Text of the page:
The Happy Arab News Service

Monday, December 17, 2007

Talking to Neighbors (Syrian Version)

Last Updated: December 30, 2007

December 17, 2007

Syria's economic reform will have its moment of truth next year when the government starts phasing out subsidies on oil products and other commodities. The government has made public a plan to increase diesel prices by 70% in 2008. The plan envisions subsidies to be completely eliminated by 2012 when prices should reach international levels.

In its latest reports from Syria IRIN (Integrated Regional Information Networks) has repeatedly referred to the possibility of social unrest in case the government proceeds with its plans to remove price controls. Over the last years problems have kept mounting for the regime in Damascus in the form of ballooning budget deficits, high unemployment and rising inflation. At the root of Syria's problems lays a combination of a failing socialist economy no longer capable of coping with the country's runaway demographics, declining oil production that used to provide a lion's share of state revenues and a massive influx of Iraqi refugees.

While public services are crumbling under stress generated by the rapid population growth, the government has largely failed to create alternative sources of revenues to compensate for the plummeting output of the country's oil fields. Being part of the UN Office for the Coordination of Humanitarian Affairs, IRIN should know well what it's talking about when reporting on the situation of Syria's health system.

Syria’s public health system is under severe strain. Although the quality of its health care remains regionally strong, growing budget deficits, ballooning demographics and the influx of an estimated 1.5 million Iraqis, all of whom qualify for free healthcare, means the need for state hospitals and clinics is soaring, even as the money to pay for them grows less each year.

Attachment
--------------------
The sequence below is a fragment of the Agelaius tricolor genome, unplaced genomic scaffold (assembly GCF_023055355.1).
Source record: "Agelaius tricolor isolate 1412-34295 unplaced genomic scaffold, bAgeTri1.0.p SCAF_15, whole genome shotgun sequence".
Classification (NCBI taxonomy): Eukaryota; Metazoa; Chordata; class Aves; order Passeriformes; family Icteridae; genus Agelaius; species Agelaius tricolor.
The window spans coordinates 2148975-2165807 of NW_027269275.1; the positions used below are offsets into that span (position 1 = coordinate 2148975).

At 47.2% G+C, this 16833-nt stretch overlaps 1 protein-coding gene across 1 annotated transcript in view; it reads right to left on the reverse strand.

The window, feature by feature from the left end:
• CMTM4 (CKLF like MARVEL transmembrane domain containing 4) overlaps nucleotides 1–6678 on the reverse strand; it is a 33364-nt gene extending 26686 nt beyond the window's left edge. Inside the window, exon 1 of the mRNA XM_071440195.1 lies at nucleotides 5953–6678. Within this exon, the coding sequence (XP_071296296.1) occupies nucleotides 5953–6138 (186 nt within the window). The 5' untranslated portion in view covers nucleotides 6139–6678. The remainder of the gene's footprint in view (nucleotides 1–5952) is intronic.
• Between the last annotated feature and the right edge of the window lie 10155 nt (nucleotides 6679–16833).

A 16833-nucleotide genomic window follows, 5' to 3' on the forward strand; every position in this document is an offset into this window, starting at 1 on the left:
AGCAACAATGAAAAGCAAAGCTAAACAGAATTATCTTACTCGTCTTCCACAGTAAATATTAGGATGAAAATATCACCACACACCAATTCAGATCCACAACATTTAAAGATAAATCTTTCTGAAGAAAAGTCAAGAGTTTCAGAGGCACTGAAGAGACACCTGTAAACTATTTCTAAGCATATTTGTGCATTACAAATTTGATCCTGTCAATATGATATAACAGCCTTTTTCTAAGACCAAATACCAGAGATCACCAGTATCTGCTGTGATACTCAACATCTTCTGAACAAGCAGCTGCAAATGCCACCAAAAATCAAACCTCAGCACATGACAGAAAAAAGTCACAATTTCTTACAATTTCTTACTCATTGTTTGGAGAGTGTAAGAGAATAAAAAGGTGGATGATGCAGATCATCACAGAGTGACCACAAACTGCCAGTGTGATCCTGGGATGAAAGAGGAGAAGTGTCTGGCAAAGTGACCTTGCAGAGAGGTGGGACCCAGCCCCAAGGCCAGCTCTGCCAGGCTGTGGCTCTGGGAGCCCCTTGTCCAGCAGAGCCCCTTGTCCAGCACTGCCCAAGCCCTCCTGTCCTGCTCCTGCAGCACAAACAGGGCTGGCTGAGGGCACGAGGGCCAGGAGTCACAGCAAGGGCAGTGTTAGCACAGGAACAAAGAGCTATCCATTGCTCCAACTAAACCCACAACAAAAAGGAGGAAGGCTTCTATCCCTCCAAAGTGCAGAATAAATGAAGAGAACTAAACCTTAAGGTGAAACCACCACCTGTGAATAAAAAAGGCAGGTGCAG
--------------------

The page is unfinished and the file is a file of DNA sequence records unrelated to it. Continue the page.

Syria’s budget deficit has gone from bad to worse in recent years. Annual deficits have increased from 1.7 percent of gross domestic product (GDP) in 2001 to 5 percent in 2005 and with spending increases in 2006 Damascus-based economists estimate the deficit will reach 7.6 percent.

. . .

The deficits are growing as Syria’s demographics experience massive change. Syria’s population of 19 million is growing at 2.5 percent a year, around 475,000 people, while the influx of up to 1.5 million Iraqi refugees has further swelled the population by around 8 percent since 2003 and put an unsustainable strain on public services.

“Though there are a lot of public hospitals, which are free of charge, the quality is not so good and is decreasing,” said Syrian economist, Samir Seifan. “When you have 2.5 percent population growth each year you need to improve the budget by more than 2.5 percent at minimum. But the state budget doesn’t have enough resources; we’ve had a deficit for the last few years.”

DAMASCUS, 21 November 2007 (IRIN)


The unemployment situation is even more extreme as Syrian workforce is expanding at an even higher rate of 4% annually (that was the population growth 20 years ago).

Syrian socialism has a long tradition of subsidizing the price of basic commodities but recently the system has been displaying increasing signs of stress. In particular domestic oil consumption has overshoot earlier projections thanks to illegal smuggling to neighboring countries and growing demand from the rapidly expanding population. There is a real possibility that the budget may eventually collapse.

Syria’s socialist Baath Party government, with its centrally planned economy, has subsidised commodities such as bread, rice and sugar, as well as electricity and fuel by up to 40 percent since it came to power in 1963.

However, increasing domestic consumption by a rapidly growing population, further swelled by the influx of around 1.5 million refugees from Iraq, is now putting unbearable pressure on state coffers.

DAMASCUS, 25 September 2007 (IRIN)


Syria’s 40-year-old policy of subsidising everything from electricity to fuel and food is reaching breaking point. The rising costs of oil, increased fuel smuggling to neighbouring countries and declining state revenues have left the government struggling to pay its bills.

Next year’s subsidies will cost the government about US$7 billion, according to Deputy Prime Minister Economic Affairs, Abdullah Dardari, a situation he described as “no longer bearable”.